It was only 11 months ago that we announced our 50th book deal, but we are thrilled to announce that Sophie Jai is now our 70th former student to get a book deal! We’re so incredibly proud of all of our students, and here’s to 70 more …
Sophie has just finished our 6-month novel-writing course in London, whilst she was studying with us she entered the Borough Press & Good Literary Agency Open Submission competition, and this week (her final week studying with us) we were over the moon to discover that she had won. We caught up with Sophie to find out more about her debut Wild Fires …
Huge congratulations on winning a publishing deal through the Borough Press & Good Literary Agency Open Submission competition. How does it feel to know that your book is going to be published?
I have been fluctuating between excited and terrified.
The extract from your novel, Wild Fires, that you submitted to the competition was one you worked on during the course. How did your time studying with us help you develop as a writer?
The routine and discipline of having to show up once a week to a space dedicated solely, and seriously, to writing put my novel to the forefront of my mind. Some of us joked that our weeks no longer started on Mondays, but on Thursdays (when the classes took place). That’s how serious we were. The supportive – but constructive – environment was critical to my writing during this time. I was writing the book in third person before I started at Curtis Brown Creative. Then, on a flippant suggestion in class that I should try first person, the story changed.
Laura Barnett, the instructor, has been a phenomenal teacher. Kind, encouraging, constructive, but above all, patient.
What motivated you to keep writing – do you have any writing rituals or routines?
No, I don’t have any writing rituals. I write whenever I feel like it, which is not often. I am a slow writer.
I write because it is the only way I know how to say what is inside of me. Wild Fires is fiction, yes. But there are glints of my own truth in it. I think all fiction writers can say that of their work.
Do you think your CBC group will keep in touch after the course ends? Have you found trusted readers?
Yes! We chat almost daily. I am part of a group that gives excellent, considerate, thoughtful feedback. For all my submissions for critique in class, every single person has given me something that made my story stronger.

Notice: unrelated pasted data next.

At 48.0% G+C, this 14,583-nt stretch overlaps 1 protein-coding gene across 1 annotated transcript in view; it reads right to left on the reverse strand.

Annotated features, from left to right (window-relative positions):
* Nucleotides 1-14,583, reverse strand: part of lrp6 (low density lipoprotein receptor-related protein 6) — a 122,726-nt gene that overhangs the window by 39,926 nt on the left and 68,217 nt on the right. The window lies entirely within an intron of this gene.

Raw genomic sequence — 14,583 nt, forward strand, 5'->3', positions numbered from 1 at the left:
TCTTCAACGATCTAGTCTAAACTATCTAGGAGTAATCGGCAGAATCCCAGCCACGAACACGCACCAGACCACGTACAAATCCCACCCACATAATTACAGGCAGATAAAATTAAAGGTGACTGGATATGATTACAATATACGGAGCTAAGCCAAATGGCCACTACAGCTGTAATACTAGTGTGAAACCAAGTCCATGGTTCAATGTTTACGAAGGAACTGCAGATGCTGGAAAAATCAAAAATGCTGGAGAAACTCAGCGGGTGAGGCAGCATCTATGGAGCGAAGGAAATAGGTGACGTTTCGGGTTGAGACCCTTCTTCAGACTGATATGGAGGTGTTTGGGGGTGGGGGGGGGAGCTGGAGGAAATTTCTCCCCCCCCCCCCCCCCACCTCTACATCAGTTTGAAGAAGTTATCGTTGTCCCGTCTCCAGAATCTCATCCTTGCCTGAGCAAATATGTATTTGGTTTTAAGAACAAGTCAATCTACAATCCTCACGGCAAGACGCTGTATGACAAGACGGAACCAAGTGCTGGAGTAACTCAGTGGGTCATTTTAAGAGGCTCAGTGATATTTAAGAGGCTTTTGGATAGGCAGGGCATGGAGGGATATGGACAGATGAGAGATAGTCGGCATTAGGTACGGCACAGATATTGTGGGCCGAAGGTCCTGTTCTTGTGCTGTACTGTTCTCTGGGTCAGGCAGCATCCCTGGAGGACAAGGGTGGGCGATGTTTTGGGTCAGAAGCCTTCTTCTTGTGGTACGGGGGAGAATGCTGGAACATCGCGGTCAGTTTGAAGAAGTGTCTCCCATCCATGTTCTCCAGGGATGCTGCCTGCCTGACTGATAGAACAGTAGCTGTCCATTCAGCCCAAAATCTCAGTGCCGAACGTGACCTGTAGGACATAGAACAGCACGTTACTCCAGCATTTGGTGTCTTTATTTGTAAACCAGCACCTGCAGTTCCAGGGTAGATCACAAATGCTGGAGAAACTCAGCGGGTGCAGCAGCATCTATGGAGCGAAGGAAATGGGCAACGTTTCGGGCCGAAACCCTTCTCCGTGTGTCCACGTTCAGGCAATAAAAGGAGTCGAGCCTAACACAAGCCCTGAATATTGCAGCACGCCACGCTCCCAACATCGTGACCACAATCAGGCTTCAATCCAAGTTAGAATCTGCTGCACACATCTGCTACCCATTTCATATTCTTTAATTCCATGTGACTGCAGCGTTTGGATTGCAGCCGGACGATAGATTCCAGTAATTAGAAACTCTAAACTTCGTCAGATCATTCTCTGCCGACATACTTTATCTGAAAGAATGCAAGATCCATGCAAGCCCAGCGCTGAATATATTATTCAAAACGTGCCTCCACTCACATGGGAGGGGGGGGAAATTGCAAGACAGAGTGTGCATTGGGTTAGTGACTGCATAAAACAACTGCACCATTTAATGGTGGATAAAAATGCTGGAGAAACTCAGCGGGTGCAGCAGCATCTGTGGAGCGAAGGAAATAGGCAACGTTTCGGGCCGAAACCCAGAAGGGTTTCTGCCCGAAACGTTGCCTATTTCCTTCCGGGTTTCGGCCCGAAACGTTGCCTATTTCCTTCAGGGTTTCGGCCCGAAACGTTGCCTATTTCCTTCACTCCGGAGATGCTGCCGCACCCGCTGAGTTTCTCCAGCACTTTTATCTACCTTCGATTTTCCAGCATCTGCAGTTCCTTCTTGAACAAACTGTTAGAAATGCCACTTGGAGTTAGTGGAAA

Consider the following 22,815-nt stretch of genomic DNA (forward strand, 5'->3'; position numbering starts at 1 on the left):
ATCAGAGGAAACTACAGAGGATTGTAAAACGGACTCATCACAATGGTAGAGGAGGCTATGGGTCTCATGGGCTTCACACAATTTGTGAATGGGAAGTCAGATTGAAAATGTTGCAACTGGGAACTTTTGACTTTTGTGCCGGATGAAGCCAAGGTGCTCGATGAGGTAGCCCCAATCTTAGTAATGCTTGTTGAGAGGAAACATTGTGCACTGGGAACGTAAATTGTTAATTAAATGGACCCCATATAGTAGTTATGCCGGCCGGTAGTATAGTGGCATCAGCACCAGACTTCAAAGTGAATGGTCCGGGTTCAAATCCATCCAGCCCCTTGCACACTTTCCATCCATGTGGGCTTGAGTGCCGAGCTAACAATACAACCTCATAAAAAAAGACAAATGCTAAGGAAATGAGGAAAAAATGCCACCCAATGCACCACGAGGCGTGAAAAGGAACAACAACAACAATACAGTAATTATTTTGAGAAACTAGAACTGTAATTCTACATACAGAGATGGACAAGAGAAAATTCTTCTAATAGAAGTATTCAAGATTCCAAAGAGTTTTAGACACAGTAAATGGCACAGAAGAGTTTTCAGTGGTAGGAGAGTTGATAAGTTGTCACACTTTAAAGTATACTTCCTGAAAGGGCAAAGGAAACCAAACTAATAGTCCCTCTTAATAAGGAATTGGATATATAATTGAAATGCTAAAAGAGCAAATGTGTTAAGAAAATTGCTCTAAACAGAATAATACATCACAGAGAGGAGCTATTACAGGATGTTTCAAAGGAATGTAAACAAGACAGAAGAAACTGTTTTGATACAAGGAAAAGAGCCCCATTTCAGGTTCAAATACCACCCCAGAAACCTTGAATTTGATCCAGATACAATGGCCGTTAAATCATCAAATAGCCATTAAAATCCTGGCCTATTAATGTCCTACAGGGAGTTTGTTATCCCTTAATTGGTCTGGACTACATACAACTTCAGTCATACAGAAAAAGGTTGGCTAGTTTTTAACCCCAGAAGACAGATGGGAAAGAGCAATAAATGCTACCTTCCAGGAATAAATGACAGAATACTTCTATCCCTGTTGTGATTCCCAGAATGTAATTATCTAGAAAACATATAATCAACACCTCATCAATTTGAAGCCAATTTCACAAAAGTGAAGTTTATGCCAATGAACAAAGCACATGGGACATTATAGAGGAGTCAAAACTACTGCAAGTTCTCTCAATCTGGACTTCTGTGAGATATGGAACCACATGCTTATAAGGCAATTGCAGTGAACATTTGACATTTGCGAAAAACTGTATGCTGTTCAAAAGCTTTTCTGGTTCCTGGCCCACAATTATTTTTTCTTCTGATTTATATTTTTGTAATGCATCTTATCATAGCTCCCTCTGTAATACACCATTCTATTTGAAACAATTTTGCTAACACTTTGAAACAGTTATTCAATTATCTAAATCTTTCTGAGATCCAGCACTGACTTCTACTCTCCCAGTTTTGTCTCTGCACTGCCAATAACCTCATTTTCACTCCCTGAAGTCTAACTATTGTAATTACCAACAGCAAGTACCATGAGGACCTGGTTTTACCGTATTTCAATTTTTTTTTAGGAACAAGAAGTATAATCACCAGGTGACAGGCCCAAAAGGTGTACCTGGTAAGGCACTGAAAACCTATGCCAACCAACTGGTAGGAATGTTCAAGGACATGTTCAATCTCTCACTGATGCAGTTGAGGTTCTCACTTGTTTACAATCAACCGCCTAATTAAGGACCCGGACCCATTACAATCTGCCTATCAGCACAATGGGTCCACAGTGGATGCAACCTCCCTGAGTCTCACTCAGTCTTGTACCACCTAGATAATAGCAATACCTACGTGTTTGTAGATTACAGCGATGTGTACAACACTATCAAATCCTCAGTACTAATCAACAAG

Can you tell us a little more about Wild Fires?
The story is about a young woman, Cassandra, who returns home to Toronto from England for the funeral of her troubled brother, Chevy. A rumour manifests in the house, and Cassandra finds herself navigating her dysfunctional family and protecting them from each other. The crux of the story though, is the relationship between Cassandra, an unconventional Indo-Trinidadian woman, and her traditional mother (my favourite story trope is the mother-daughter relationship). Wild Fires, among other themes, also explores how the ways we mourn – which is always out of love – can end up hurting others.
Do you have any advice you’d like to pass on to aspiring authors?
This is all still very new to me – I still consider myself aspiring. I suppose what has helped me is knowing that if I am writing truthfully and fearlessly, if I am being honest with myself – which is so very difficult – no one can take my story away from me. That is my story. No one can deny me the truth of my heart. I tell myself this when I am writing. When something doesn’t read right to me, I ask myself, ‘What are you trying to cover up? What are you afraid of here – in this sentence or scene?’ Sometimes the answer is as trivial as, ‘I’m afraid the reader won’t understand what I mean.’ Sometimes it hits deeper though, like, ‘I’m afraid people will really know how I feel.’
What’s next for you and your writing journey?
I need to finish writing the book!
Are you currently writing a novel? Apply now for one of our autumn 2019 6-month novel-writing courses: online with Lisa O’Donnell (applications close July 21st) or in London with Simon Wroe (applications close Sunday 14th July).
There is also one Jane Fallon Scholarship place available for a talented writer of limited financial means to study on the six-month course of their choice (applications close July 21st).